The Ritz is a London institution that I have written about many times, so please read my previous reviews for background and details of the wine list. It is blessed with a magnificent Renaissance style dining room complete with ceiling mural, marble, gilt and carpet thick enough to sink into. The meal today began with a trio of canapes. Two were regulars on the menu and one was new to me. Ragstone goat cheese from Herefordshire was combined with roasted red pepper, resting on a black pepper sable biscuit with basil emulsion. Coronation chicken in a sugar tuile is a favourite of mine, the gentle spiciness of the curry sauce nicely lifting the flavour of the chicken. Also excellent was a foie gras canape with silky texture and deep liver flavour (18/20 canapes).
Norfolk crab was mixed with mayonnaise, chervil, diced celery and apple with Espelette pepper from Pyrénées-Atlantiques in France, along with avocado puree and croutons. This was topped with a foam of Granny Smith apple, celery and lovage foam and garnished with beach herbs and flowers grown in the rooftop garden of the Ritz. This was a lovely dish, the crab of high quality, the acidity of the apple and earthiness of the celery nicely balancing the natural sweetness of the crab (18/20).
This was followed by the signature langoustine a la nage with bronze fennel, the very large langoustine tails having gorgeous natural sweetness, combining beautifully with the herb sauce (19/20). This was followed by a quite new dish, the savoury egg custard with truffle and aged Parmesan that I was introduced to a few weeks ago here. The truffle cuisson jelly was made with Australian black truffles, port and Madeira, the egg custard infused with kombu and rind of aged Parmesan. This was topped with a foam of 36 month aged Parmesan and accompanied by a gougere stuffed with Parmesan and truffle cream. This savoury custard is a real triumph, the texture velvety smooth, the Parmesan gloriously rich, the dish elevated by the scent of black truffle (20/20).
Next was Cornish turbot fillet from a large 8 kg fish, cooked in brown butter and served with a champagne sauce and Belgian oscietra caviar supplied by Kings Caviar in west London; this particular caviar is from a ten year old gueldenstaedtii fish, known as diamond sturgeon or Danube sturgeon. On the side were sea vegetables and Scottish girolles. The turbot had excellent flavour and was accurately cooked, working well with the light champagne course, while the excellent caviar brought a further element of luxury to the dish (18/20).
The main course was beef Wellington, the Angus beef from Shrewsbury being aged for 32 days, the Wellington having a central core of foie gras and truffle as well as an outer layer of cep and girolle mushroom duxelle, encased in puff pastry made from scratch in the kitchen. On the side was cep mushroom, celeriac puree and a celeriac and truffle sauce, with black truffle slices added at the table; a little side dish of green vegetables brought some welcome balance to the richness of the beef. This was a superb beef Wellington, the pastry excellent and the meat’s flavour beautifully complemented by the truffle and the earthiness of the celeriac. You won’t find beef Wellington much better than this anywhere (easily 19/20).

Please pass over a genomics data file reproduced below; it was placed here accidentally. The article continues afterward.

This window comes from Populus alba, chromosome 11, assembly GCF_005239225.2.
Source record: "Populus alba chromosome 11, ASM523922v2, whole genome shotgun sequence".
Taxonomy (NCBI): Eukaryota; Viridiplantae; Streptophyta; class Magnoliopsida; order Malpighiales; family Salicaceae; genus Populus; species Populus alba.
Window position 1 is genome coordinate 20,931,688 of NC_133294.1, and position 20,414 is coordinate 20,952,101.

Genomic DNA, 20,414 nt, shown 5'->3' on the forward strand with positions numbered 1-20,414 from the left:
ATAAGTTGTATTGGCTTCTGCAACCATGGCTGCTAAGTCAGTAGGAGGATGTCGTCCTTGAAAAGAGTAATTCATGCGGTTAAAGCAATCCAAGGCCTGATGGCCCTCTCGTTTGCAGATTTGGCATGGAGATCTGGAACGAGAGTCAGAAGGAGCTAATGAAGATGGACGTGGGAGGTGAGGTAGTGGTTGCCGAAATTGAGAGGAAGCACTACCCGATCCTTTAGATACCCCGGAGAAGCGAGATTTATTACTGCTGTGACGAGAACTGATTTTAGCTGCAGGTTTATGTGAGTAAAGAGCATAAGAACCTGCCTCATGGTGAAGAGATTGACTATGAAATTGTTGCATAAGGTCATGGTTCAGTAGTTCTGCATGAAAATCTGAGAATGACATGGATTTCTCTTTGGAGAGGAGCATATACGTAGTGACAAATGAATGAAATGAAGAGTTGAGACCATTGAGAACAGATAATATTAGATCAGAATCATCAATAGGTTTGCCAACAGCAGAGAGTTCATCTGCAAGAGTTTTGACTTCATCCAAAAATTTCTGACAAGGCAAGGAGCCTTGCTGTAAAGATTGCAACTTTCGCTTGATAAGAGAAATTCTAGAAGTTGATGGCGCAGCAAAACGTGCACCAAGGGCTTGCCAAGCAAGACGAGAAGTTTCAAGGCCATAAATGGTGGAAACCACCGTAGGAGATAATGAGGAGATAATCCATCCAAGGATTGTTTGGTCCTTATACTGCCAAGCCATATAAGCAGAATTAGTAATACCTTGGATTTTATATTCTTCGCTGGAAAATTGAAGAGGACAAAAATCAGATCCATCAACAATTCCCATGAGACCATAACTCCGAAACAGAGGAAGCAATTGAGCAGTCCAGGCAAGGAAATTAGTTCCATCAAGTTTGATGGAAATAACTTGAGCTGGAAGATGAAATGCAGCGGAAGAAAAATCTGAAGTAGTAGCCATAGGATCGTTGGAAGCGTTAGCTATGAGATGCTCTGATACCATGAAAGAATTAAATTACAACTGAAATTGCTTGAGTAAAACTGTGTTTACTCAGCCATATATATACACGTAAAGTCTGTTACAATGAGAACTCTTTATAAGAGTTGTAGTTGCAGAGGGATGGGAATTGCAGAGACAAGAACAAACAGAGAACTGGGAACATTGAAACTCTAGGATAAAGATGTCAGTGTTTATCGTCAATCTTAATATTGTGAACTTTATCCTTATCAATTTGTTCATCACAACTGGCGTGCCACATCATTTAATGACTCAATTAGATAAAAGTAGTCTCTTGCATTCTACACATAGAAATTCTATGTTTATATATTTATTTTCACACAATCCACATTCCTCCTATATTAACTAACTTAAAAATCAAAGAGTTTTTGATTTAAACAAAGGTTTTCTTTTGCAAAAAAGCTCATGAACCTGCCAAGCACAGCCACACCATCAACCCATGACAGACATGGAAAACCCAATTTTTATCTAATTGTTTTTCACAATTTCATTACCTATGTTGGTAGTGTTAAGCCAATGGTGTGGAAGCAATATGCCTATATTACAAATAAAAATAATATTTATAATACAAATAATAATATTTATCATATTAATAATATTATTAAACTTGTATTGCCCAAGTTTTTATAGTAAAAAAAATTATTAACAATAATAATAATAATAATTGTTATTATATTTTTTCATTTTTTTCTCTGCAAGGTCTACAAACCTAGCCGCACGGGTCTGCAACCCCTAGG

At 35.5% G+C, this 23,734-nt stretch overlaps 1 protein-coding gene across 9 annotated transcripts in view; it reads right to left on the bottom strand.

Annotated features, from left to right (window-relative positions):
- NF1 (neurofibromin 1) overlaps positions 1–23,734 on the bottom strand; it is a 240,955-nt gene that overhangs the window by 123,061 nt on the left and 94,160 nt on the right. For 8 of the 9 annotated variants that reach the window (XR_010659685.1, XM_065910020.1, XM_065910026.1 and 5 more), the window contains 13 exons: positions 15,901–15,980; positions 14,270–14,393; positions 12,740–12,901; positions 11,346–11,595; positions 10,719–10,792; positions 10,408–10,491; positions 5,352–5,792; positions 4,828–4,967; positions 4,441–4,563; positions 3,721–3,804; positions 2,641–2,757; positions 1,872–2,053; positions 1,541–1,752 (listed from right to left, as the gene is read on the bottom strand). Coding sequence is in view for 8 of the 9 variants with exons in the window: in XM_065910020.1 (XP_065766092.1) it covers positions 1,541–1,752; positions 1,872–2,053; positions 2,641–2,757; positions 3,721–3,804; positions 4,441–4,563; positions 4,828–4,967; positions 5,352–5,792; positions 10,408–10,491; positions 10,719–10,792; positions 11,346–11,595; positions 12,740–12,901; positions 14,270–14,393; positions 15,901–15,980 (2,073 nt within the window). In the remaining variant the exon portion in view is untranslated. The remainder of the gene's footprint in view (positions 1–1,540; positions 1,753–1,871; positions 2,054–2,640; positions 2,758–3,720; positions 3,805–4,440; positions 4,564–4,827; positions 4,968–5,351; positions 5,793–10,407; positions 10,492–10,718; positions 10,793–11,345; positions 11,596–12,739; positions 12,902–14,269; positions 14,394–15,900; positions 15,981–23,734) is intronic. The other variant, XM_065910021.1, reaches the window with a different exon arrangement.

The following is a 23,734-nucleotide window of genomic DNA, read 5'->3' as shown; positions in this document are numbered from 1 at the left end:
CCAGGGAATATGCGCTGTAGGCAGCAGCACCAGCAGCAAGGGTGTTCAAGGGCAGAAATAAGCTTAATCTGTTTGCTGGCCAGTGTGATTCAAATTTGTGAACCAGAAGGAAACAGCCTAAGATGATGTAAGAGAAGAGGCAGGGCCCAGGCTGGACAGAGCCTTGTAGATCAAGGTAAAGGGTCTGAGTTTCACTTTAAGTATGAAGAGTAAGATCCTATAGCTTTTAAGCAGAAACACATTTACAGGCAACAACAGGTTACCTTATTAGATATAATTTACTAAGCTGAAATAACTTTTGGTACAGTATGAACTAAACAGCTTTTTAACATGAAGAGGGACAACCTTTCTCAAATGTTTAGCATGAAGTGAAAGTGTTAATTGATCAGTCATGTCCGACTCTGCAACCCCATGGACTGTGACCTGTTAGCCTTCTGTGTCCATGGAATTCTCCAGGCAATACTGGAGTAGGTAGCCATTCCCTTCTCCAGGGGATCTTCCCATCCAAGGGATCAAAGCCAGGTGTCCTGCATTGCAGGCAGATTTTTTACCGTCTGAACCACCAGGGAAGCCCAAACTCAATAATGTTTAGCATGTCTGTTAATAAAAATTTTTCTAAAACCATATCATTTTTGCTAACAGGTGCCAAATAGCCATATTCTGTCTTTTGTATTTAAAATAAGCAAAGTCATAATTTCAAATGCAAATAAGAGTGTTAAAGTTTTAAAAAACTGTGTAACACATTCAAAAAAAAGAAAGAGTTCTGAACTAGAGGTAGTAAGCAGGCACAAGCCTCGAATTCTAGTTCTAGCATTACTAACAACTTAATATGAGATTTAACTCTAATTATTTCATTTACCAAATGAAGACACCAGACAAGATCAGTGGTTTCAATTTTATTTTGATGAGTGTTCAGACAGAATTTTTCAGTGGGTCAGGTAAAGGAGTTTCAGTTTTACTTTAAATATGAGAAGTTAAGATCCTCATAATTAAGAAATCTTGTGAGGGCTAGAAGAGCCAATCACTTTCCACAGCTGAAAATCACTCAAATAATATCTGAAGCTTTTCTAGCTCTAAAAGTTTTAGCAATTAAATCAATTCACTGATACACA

A first dessert was fig pithivier, with Provencal figs just in season right now, encased in puff pastry along with homemade fig jam, frangipane, vanilla crumble, fig leaf ice cream and a little fig leaf oil. This was certainly well made, and the figs were ripe, but somehow I wasn’t sure, much as I love pithivier when encasing game, that this was the very best way to show off the figs (16/20). This was followed by an elaborate Amedei chocolate mousse with hazelnut and tonka beans. A gianduja (hazelnut chocolate spread) cremeux was combined with salted caramel crumble, salted caramelised hazelnut, milk ice cream, and grated hazelnut. Amadei chocolate mousse was laced with hazelnut praline, on a base of fudge cocao nib tuile and tonka mousse encased inside a dark chocolate cage. This was suitably rich and well balanced, the flavour of the hazelnuts coming through well, the touch of saltiness a clever way to balance the richness of the chocolate (18/20).
Service was silky smooth as ever here, and the bill came to £169 per person before service, with the surprise menu itself being £120 per person. The Ritz is serving some of the absolutely best food in London at the moment, and many of the dishes here (at what is laughably assessed as a one-star Michelin restaurant) are better than at, for example, Alain Ducasse at the Dorchester and Sketch, which have three stars. This relative assessment of Michelin is incomprehensible to me, but is not lost on the dining public. The very large Ritz dining room is almost always busy, even on a weekday lunch. The Ritz is one of the few places left in London that takes the trouble to make classical French sauces from scratch and embraces the other labour-intensive techniques of classical French cuisine. The occasional new dish, such as the truffle and Parmesan custard, demonstrate that innovation is also possible here, even in a kitchen that highlights the classics. The Ritz is a jewel of a restaurant.
Further reviews: 11th Oct 2020 | 31st Jul 2020 | 29th Feb 2020 | 19th Nov 2019 | 25th Oct 2019 | 30th Sep 2019 | 30th Aug 2019 | 16th Jul 2019 | 18th Apr 2019 | 12th Mar 2019 | 26th Sep 2018 | 01st Aug 2018 | 04th May 2018 | 20th Apr 2018 | 13th Feb 2018 | 11th Dec 2017 | 02nd Feb 2017 | 15th Jun 2016 | 27th Jan 2016 | 26th Aug 2015 | 28th Feb 2015 | 21st Dec 2013 | 24th Aug 2013 | 30th Apr 2013 | 29th Dec 2011 | 01st Feb 2011 | 01st Dec 2010